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What is Dirty Fasting? Everything You Should Know

  • 5 min read

by Matt Weik, BS, CSCS, CPT, CSN

Many healthy freaks sing the praises of intermittent fasting. This is a practice of having a specific window of the day for fasting. It allows our body to use up its sugar stores to start burning fat. However, if traditional intermittent fasting isn’t providing the desired results, an alternative called “dirty fasting” might be worth exploring.

Dirty fasting involves consuming a limited number of calories, ideally staying below 100 calories, during the fasting window. For some individuals, this approach offers a more manageable way to navigate fasting periods.

In this article, we will dive deeper and discuss the benefits of dirty fasting and everything you should know about it.

Disclaimer: This article is for informational purposes only. It is recommended that you speak with your doctor before making any changes to your nutrition or weight loss program.

What is Dirty Fasting?

Dirty fasting is a different take on intermittent fasting in which you can consume more foods during the otherwise clean fasting window. These small calorie amounts usually won’t break your fast, so you’re technically still fasting.

Unlike clean or regular fasting, where you don’t eat any calories, dirty fasting is about having a tiny bit of nutrition, usually about 100 calories, during your fasting time. It’s a bit more flexible, making it a good choice if you’re new to intermittent fasting and want some room for adjustment as you start.

Is Dirty Fasting Good For You?

Yes, dirty fasting can be effective for weight loss and overall health, just like clean fasting. The reason is simple — when you dirty fast, you tend to consume fewer calories than you would on a regular day without time restrictions.

In essence, dirty fasting works similarly to other types of intermittent fasting by helping cleanse your cells and promoting autophagy, which is when your body gets rid of damaged cells. This approach allows you to maintain weight loss more easily over time compared to eating larger amounts during traditional intermittent fasting.

Moreover, by allowing some calories on restricted days (usually around 400-600 calories per day), you can avoid the usual hunger pangs that might make it tough to stick to intermittent fasting. As a result, dirty fasting can be a good choice for those who want to try intermittent fasting but still prefer to include real food in their diet.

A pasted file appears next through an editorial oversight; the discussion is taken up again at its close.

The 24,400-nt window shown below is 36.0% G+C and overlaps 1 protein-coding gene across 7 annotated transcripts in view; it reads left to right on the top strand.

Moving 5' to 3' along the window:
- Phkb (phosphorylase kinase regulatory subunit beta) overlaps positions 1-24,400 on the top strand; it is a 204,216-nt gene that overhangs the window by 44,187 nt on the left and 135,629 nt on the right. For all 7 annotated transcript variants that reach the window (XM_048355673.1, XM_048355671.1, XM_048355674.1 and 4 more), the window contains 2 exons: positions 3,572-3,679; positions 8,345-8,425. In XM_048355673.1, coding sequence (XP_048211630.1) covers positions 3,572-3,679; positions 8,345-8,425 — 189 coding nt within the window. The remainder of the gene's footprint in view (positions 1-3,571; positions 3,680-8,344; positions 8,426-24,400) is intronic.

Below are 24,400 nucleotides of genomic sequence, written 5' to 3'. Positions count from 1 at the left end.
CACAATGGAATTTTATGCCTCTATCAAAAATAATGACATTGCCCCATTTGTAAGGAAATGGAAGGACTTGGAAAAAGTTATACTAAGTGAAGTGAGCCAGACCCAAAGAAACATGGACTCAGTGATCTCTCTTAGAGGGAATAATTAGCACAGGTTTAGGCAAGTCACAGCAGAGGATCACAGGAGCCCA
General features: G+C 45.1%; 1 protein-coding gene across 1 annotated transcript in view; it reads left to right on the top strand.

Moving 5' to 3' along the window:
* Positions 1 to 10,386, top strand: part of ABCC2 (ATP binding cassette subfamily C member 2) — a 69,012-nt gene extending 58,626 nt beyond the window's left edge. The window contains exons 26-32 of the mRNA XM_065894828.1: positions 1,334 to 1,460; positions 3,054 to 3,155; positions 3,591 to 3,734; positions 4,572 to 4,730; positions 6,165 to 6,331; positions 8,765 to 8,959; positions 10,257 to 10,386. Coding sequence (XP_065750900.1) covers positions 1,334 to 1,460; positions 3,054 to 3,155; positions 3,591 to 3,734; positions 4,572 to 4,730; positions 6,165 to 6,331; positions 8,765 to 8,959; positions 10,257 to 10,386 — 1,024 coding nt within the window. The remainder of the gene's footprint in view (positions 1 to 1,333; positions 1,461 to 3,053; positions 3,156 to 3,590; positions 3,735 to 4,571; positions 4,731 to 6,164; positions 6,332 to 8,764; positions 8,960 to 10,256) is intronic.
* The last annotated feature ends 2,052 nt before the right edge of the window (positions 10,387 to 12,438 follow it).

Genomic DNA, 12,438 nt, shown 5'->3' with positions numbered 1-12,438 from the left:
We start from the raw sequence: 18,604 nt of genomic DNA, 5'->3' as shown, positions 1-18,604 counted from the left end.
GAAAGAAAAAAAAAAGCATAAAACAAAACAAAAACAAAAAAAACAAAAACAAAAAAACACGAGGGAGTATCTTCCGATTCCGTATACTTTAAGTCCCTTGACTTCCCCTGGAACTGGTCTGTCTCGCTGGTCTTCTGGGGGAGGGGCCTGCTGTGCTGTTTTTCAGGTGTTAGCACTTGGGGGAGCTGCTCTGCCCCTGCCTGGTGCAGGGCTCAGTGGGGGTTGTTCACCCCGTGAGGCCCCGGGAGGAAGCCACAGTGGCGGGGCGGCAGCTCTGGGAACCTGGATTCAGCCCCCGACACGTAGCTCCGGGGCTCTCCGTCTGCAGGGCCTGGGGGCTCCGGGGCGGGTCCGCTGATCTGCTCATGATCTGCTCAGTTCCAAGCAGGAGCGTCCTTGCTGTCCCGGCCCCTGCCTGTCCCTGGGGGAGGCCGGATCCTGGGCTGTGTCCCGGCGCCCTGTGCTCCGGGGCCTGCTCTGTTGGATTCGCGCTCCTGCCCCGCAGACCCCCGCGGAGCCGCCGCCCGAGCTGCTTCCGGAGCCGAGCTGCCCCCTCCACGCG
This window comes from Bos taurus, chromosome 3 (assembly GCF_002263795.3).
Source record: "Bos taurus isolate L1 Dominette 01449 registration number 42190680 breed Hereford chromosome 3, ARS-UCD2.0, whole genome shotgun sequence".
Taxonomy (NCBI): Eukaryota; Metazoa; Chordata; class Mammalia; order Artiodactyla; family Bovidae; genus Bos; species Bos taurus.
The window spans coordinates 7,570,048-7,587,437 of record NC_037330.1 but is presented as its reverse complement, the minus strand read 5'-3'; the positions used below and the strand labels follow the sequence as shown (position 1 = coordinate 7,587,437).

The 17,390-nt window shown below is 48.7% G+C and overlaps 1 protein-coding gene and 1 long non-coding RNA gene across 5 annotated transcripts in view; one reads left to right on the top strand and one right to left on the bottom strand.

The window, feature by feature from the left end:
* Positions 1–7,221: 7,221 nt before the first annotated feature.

What Does This Look Like in Practice?

Instead of having just one or two big meals each day, dirty fasters might opt for three or four smaller meals. For instance, rather than having a substantial dinner, they might have a light lunch like soup or salad, followed by a small snack like nuts, half an avocado, or low-calorie options to keep them satisfied until dinner. These foods provide minimal calories but still offer essential nutrients needed for the body to function properly.

Different Types of Dirty Fasting

There are four types of dirty fasting: intermittent, extended, alternate-day, and periodic.

  • Intermittent fasting is when you usually eat for five days out of the week and fast for two. This denotes that you would eat all your meals within an 8-hour period and then fast for the rest of the 16 hours.
  • Alternate-day fasting is when you usually eat one day, and then the next day, you fast. The cycle then repeats.
  • Extended fasting is when you go without any meals for 24 hours or more. This can be done once per week or many times a month.
  • Periodic fasting is when you generally consume food for around 2-4 months and then fast for 1-2 weeks. You can do the fasting multiple times throughout the year.

What To Eat and Not Eat During Dirty Fasting?

When you’re practicing dirty fasting during your eating window, consider including these foods:

  • Non-starchy vegetables: Broccoli, leafy greens, green beans, cauliflower, mushrooms, peppers, and others. They provide essential vitamins, minerals, and fiber, helping to control hunger.
  • Fresh fruits: Berries, citrus fruits, kiwi, cherries, and similar options.
  • High-antioxidant foods: Such as sea vegetables, cocoa, herbs, and spices.
  • Probiotic foods: Yogurt, kefir, sauerkraut, and cultured vegetables.
  • Healthy fats/oils: Olive oil, coconut oil, MCT oil, nuts, and seeds.
  • Protein sources: Free-range eggs, grass-fed meats, and wild-caught fish.
  • Bone broth: It can be beneficial for gut healing.
  • Hydrating beverages: Water, herbal tea, seltzer, coffee, zero-calorie drinks sweetened with stevia, and most types of teas.

What to avoid during dirty fasting:

  • High-calorie processed foods: Especially those that are easy to overeat.
  • Sugary beverages or artificial sweeteners.
  • Processed meats and cheese.
  • Junk food: Such as pizza, burgers, fried foods, and fast food.
  • Sugary cereals, bars, or desserts.

Remember to stay well-hydrated, and consider options like water, coffee, tea, and bone broth to maintain your fluid intake during fasting.